- July 09, 2021
Paul Vosper, Forbes Councils Member
When President Biden announced a historic $2.2 trillion American Jobs Plan earlier this year, the electric vehicle (EV) market found itself at the forefront of a massive $174 billion investment proposal that will undoubtedly boost an already fast-changing auto industry, create jobs in the EV charger market and make a much-needed investment in the electrical grid. Needing to revamp and modernize America’s infrastructure, the plan prioritizes the expansion and further development of charging stations nationwide with a goal of over 500,000 installed by the end of the decade.
Bold and forward-thinking, the initiative could very well signal a watershed moment for the reduction of gas emissions as well as position and accelerate the rate of EV growth for years to come. In alignment with the burgeoning industry’s current goals, the plan is to “replace over 50,000 diesel transit vehicles and electrify at least 20 percent of the school bus fleet, whilst utilizing the vast tools of federal procurement to electrify the federal fleet, including the United States Postal Service.”
This investment alone will have significant knock-on effects, increasing production levels and employment across the sector and further bring down battery prices (the single biggest cost item in any EV) and further bend the EV adoption curve. Anticipating that, it will also galvanize private sector investment, reducing the adoption risk premium for infrastructure investors. As the details of the American Jobs Plan are under discussion and negotiations, the auto industry is well underway producing and planning for a successful transition to electric and autonomous vehicles.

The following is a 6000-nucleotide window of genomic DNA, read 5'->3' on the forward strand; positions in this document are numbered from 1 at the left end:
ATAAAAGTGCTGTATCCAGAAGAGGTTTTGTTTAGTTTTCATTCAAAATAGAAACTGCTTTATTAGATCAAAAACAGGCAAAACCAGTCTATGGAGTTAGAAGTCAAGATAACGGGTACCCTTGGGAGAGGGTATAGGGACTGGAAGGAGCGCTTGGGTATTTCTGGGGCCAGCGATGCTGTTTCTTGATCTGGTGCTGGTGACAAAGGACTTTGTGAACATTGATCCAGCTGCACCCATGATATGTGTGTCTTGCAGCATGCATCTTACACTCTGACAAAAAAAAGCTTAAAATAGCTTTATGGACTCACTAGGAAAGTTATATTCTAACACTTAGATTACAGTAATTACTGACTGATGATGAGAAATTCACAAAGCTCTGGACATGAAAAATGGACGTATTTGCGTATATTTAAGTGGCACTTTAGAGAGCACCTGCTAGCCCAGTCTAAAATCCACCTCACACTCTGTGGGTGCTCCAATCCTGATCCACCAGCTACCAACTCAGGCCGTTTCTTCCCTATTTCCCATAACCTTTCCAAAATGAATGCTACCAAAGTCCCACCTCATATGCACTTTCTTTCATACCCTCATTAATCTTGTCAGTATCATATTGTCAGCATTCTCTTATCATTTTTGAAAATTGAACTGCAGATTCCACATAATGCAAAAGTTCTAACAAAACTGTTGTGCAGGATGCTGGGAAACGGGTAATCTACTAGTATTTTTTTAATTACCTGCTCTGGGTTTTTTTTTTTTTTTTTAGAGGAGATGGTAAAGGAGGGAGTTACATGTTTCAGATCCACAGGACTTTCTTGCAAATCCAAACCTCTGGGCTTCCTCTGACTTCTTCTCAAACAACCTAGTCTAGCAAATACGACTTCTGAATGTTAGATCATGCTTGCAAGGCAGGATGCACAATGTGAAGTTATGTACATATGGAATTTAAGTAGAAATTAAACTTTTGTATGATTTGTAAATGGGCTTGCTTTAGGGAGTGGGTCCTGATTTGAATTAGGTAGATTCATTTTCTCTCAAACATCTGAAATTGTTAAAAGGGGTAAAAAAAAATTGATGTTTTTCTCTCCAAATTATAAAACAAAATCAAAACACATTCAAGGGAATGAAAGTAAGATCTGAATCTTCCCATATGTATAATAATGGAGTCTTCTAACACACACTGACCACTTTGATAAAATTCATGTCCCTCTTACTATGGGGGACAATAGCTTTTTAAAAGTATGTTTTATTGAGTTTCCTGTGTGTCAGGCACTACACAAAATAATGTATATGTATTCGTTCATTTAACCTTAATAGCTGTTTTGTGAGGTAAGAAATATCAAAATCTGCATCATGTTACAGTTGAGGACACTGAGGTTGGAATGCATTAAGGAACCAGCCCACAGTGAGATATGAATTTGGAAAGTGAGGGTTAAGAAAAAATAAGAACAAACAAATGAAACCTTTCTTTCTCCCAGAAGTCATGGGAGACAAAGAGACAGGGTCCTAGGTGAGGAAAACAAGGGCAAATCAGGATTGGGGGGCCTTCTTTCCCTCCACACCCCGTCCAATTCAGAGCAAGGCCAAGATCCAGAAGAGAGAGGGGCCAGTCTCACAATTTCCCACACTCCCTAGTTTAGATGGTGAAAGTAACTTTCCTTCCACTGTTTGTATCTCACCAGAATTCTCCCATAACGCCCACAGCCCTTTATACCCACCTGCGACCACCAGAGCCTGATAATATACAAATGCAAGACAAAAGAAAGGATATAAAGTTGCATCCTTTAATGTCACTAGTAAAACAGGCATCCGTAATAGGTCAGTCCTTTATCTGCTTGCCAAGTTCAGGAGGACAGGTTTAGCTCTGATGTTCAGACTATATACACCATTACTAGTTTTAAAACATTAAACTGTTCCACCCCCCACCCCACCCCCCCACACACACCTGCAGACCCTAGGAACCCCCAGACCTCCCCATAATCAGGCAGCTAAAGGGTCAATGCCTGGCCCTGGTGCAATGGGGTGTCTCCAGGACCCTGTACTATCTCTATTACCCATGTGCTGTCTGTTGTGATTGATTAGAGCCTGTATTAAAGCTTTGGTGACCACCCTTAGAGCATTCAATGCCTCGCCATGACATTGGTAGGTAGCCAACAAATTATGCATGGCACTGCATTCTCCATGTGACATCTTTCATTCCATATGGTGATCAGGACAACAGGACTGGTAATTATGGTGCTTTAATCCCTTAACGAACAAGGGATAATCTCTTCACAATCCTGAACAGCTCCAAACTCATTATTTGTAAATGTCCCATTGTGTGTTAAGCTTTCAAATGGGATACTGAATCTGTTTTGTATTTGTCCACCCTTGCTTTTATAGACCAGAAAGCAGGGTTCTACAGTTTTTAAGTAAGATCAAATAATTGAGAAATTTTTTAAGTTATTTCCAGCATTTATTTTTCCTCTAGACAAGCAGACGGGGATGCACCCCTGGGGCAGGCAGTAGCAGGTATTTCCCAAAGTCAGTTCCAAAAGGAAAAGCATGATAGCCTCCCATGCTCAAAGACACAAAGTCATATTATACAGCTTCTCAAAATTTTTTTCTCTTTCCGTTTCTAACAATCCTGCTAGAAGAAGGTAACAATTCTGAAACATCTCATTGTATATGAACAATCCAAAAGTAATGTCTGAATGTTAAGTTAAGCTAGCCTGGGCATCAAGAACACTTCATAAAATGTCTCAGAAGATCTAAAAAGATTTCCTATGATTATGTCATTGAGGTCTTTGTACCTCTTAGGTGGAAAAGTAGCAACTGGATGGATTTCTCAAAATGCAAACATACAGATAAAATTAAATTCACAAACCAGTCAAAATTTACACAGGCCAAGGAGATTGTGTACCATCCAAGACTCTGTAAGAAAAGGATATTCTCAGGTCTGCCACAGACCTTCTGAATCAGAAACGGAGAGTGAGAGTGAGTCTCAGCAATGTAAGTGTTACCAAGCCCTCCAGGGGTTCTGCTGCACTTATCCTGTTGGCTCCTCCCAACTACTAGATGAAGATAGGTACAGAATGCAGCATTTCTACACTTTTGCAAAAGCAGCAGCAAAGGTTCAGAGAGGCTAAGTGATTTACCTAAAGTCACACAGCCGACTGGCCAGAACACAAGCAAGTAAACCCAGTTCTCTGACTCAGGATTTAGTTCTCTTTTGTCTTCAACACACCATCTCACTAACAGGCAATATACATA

The Case For Charging Stations In Parking Lots
The electrification of America requires a paradigm shift in how we fuel our vehicles. Whether it be highway rest stops, hotels, hospitals, entertainment venues, warehouses, fleet depots, municipalities, multi-family homes or the workplace, access to an array of charging station infrastructure that meets the unique needs of the user is key. Due to the speed at which technology is evolving, future-proofing that investment is imperative. Selecting the right charging platform for your location is vital as it will dictate the scalability of that infrastructure.
For many locations, EV charging is already imperative — if you do not offer charging, you are losing tenants and customers. EV charging also provides an unassailable visual indicator of your green energy commitment.
Attract And Retain
Providing EV charging stations unequivocally helps draw consistent, prime customers, employees, or clients to your place of business. For property owners or managers, it presents a direct way of attracting and retaining tenants who already own, or are thinking of owning, an electric car. We are already seeing tenants, even without EVs, prefer multifamily facilities that offer charging.